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Mathis, Johnny (b. 1935)  
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With more than sixty gold and platinum albums to his credit, Johnny Mathis is one of the most successful recording artists in the world, trailing only Frank Sinatra and Elvis Presley in the number of albums sold. His interpretations of romantic ballads have brought him fame and wealth, but he is notoriously reticent about his own romantic life.

Although he has acknowledged his homosexuality, he has refused to discuss it in any depth, and its effect on his art and life must remain speculative.

Born John Royce Mathis in 1935 in Gilmer, Texas, he grew up in San Francisco. The circumstances of his family were modest. His father Clem was a limousine driver and handyman, and his mother Mildred a domestic worker. Both parents encouraged him to develop the musical ability that he showed from an early age, but Mathis acknowledges in particular the role of his father.

When Mathis was eight years old, his father bought a used piano for him. The elder Mathis, who had been a vaudevillian in Texas, began to teach his son vaudeville routines, introduced him to the music of such singers as Lena Horne and Ella Fitzgerald, and urged him to participate in church choirs and talent contests.

When Mathis was thirteen, he met Connie Cox, an opera singer and voice teacher, who was so impressed with his singing that she offered to give him free voice lessons. He studied classical technique for six years and credits Cox with teaching him to sing the soft, high notes that are a signature of his style.

After high school Mathis received an athletic scholarship from San Francisco State College (now San Francisco State University). He competed on the track team, setting a school record in the high jump. His impressive athletic performance earned him an invitation to participate in the 1956 Olympic trials.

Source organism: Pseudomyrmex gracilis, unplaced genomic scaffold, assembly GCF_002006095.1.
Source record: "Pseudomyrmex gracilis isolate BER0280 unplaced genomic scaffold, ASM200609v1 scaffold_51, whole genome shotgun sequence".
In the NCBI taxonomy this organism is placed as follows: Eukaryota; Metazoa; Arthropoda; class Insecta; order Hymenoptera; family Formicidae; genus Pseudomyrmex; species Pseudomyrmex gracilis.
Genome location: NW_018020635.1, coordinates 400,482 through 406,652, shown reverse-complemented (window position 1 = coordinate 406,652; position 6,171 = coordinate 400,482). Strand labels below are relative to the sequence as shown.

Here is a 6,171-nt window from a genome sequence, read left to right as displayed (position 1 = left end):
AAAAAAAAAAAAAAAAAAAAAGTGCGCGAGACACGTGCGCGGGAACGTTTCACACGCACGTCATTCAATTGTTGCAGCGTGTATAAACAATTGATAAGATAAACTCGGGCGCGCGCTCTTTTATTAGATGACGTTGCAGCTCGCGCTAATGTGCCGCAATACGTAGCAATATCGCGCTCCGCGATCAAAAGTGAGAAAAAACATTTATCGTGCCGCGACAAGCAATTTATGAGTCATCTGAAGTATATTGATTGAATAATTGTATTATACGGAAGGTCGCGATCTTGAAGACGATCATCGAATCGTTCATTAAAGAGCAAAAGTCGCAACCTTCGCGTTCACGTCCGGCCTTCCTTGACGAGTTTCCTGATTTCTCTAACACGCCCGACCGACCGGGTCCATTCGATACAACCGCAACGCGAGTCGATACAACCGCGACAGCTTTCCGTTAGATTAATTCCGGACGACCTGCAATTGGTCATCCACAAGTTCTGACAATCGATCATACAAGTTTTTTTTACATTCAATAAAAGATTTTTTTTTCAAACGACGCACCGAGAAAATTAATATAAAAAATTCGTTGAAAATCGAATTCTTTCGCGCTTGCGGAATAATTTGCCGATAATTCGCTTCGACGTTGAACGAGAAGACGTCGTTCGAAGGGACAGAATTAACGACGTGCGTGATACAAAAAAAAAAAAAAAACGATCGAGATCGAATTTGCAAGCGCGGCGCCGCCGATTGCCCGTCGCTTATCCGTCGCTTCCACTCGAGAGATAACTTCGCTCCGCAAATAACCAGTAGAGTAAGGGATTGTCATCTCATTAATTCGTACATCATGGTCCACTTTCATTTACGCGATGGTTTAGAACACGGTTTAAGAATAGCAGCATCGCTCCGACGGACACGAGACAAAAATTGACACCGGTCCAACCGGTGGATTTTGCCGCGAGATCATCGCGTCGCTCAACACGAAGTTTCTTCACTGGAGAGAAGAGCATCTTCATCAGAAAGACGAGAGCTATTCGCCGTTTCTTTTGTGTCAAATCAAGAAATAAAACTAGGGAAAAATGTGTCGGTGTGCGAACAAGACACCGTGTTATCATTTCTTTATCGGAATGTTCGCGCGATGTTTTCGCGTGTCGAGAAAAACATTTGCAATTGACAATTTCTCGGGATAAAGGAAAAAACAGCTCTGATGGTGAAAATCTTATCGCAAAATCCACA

The very same week, however, brought the opportunity to sign with a recording company. Mathis decided against trying to make the Olympic team but maintained an interest in his sport. He sponsors the Johnny Mathis Invitational track meet, which has been held annually at his alma mater since 1982. In 1997 SFSU chose him as the Alumnus of the Year.

During his college years, Mathis developed an interest in jazz and began to work in local clubs. When he appeared at the Black Hawk nightclub, Helen Noga, the co-owner of the establishment, quickly recognized his talent. She undertook the management of his career and secured bookings at more clubs in the area.

One such appearance, in 1955 at a San Francisco gay bar called the 440 Club, found George Avakian, a record producer at Columbia, in the audience. Although impressed with Mathis's potential, Avakian did not sign him immediately. He did, however, return to San Francisco the following year, at which time he offered Mathis a contract to record an album.

The debut album, Johnny Mathis, a New Sound in Popular Song (1956) did not do particularly well. The "new sound" was flavored with the jazz style of the music that Mathis had been performing in California. He was soon, though, to discover another sound that would propel him to stardom.

Following the release of the first album, Avakian brought Mathis to New York, where he continued working as a jazz singer, performing at various clubs and concert halls, including the Apollo Theater.

Avakian, however, felt that Mathis needed to take a different direction to achieve greater commercial success. He therefore brought Mathis together with producer and arranger Mitch Miller.

The pairing proved inspired. In collaboration with Miller, who was known for his lavish string arrangements, Mathis began singing romantic ballads. His first such recording, "Wonderful, Wonderful," was a Top 20 hit in 1957. He released five more extremely successful singles that year, including the chart-topping "Chances Are."

In 1958, he released an enormously popular album, Johnny's Greatest Hits, which held the number one spot on Billboard's pop chart for three weeks and remained on the chart for a record total of 490 weeks. The album included such standards as "The Twelfth of Never," "It's Not for Me to Say," and "Misty."

Mathis's career skyrocketed in the 1960s. He put out three or four albums a year throughout the decade and was much in demand on the concert tour. His rigorous schedule--with as many as 101 consecutive one-night shows--took a physical toll on him and caused him to become addicted to sleeping pills for a time.

In 1964 Mathis decided to take charge of his own career. He left his previous manager, Helen Noga, and started his own company, Rojon Productions. The break with Noga was rancorous, but they later reconciled their differences.

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Johnnie Mathis in concert at the Chumash Casino, Santa Ynez, California, in 2006. Photograph by Dwight McCann.
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